Chinese President Xi Jinping has criticized the country’s vast bureaucracy over the lack of initiatives and waiting for his instructions before acting. President Xi, 68, arguably China’s most powerful leader after Mao Zedong, the founder of Communist Party of China (CPC), had expressed frustration over the lack of initiative among officials at an internal meeting in January and complained that too many waited for instructions from the top before acting. As per local media report, Xi told a plenary meeting of the Central Committee for Discipline Inspection – CPC’s top-anti corruption body – “Some only get moving when they receive written edicts issued by the leadership and they would do nothing without such instructions.” It was the first time his remarks at an internal meeting had been made public in a book published by the ruling Communist Party’s Central Party Literature Press last month. “My written instructions are the last line of defense. If I did not hand out instructions, would these officials do any work?” said Xi. He complained in the January meeting that some officials were good at paying lip service but “don’t walk the talk”.
His outburst is contrary to his defense of China’s one-party system and top-down approach for successful implementation of policies in comparison to the countries under democracies. Analysts noted that the written orders had become an increasingly important part of the leadership’s top-down monitoring in recent years and suggested this had made officials more risk-averse. This is the conundrum faced by the party as China’s governing system has become increasingly centralized. The book, titled Xi Jinping’s Selected Remarks On Comprehensively Governing The Party Strictly (2021 version), also showed that Xi has pushed back against criticism of his tight grip over the party.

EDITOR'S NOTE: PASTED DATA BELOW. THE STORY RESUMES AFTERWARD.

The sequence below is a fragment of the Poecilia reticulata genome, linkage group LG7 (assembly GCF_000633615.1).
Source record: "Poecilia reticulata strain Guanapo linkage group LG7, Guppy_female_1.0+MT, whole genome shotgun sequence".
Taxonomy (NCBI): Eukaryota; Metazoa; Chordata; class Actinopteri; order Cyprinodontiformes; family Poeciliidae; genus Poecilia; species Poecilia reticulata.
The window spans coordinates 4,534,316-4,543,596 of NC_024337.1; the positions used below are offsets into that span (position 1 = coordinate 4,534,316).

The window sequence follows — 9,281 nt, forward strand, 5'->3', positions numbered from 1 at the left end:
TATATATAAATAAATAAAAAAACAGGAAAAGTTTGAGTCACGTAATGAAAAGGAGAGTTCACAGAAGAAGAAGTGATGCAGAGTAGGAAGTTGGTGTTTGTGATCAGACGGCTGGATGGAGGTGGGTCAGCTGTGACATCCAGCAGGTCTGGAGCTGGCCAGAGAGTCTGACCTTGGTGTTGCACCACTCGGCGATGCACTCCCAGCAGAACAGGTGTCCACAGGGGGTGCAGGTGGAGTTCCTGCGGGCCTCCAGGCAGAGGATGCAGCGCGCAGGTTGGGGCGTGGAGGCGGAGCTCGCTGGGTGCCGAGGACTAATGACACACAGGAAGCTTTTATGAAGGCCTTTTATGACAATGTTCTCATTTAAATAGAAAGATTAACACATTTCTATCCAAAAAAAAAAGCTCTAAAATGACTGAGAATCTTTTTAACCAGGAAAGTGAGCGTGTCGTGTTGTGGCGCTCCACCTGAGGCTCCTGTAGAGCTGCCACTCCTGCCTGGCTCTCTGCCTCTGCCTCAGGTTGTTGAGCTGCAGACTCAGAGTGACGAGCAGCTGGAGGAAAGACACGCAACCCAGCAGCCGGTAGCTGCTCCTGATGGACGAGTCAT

Xi has the reigns of all the three major pillars of Chinese polity; the Communist Party, the Presidency and the Central Military Commission, and unlike his predecessors, he has the prospect of lifelong tenure following the constitutional amendment doing away with two five-year-term limit for the President. In the January 2018 comments, made two months before the National People’s Congress lifted the two-term limit of the Chinese presidency, Xi stressed that strict governance of the party’s rank and file must continue.
Observers say that the anti-graft crackdown of Xi after becoming President in 2012, the bureaucracy has shown signs of slowdown, often requiring the leadership to push hard for the implementation of the policies and projects. The crackdown also helped him to quickly consolidate his power. Xi’s reliance on written instructions to govern and his tight grip on the bureaucracy have led Chinese officials to become less inclined to take risks. “Xi and his colleagues give lots of written instructions and it’s natural for people to wait for them. With the anti-corruption fight and political indoctrination, Xi has successfully placed the entire party under his control but that has also made everyone very cautious too,” the report said.
State media and officials are often keen to emphasize Xi’s personal involvement in key policies, such as the decision to build artificial islands in the disputed South China Sea and China’s response to the COVID-19 pandemic. In the last three years, almost every important policy readout, including the introduction of a sweeping national security law in Hong Kong, or meetings on Xinjiang has referred to Xi.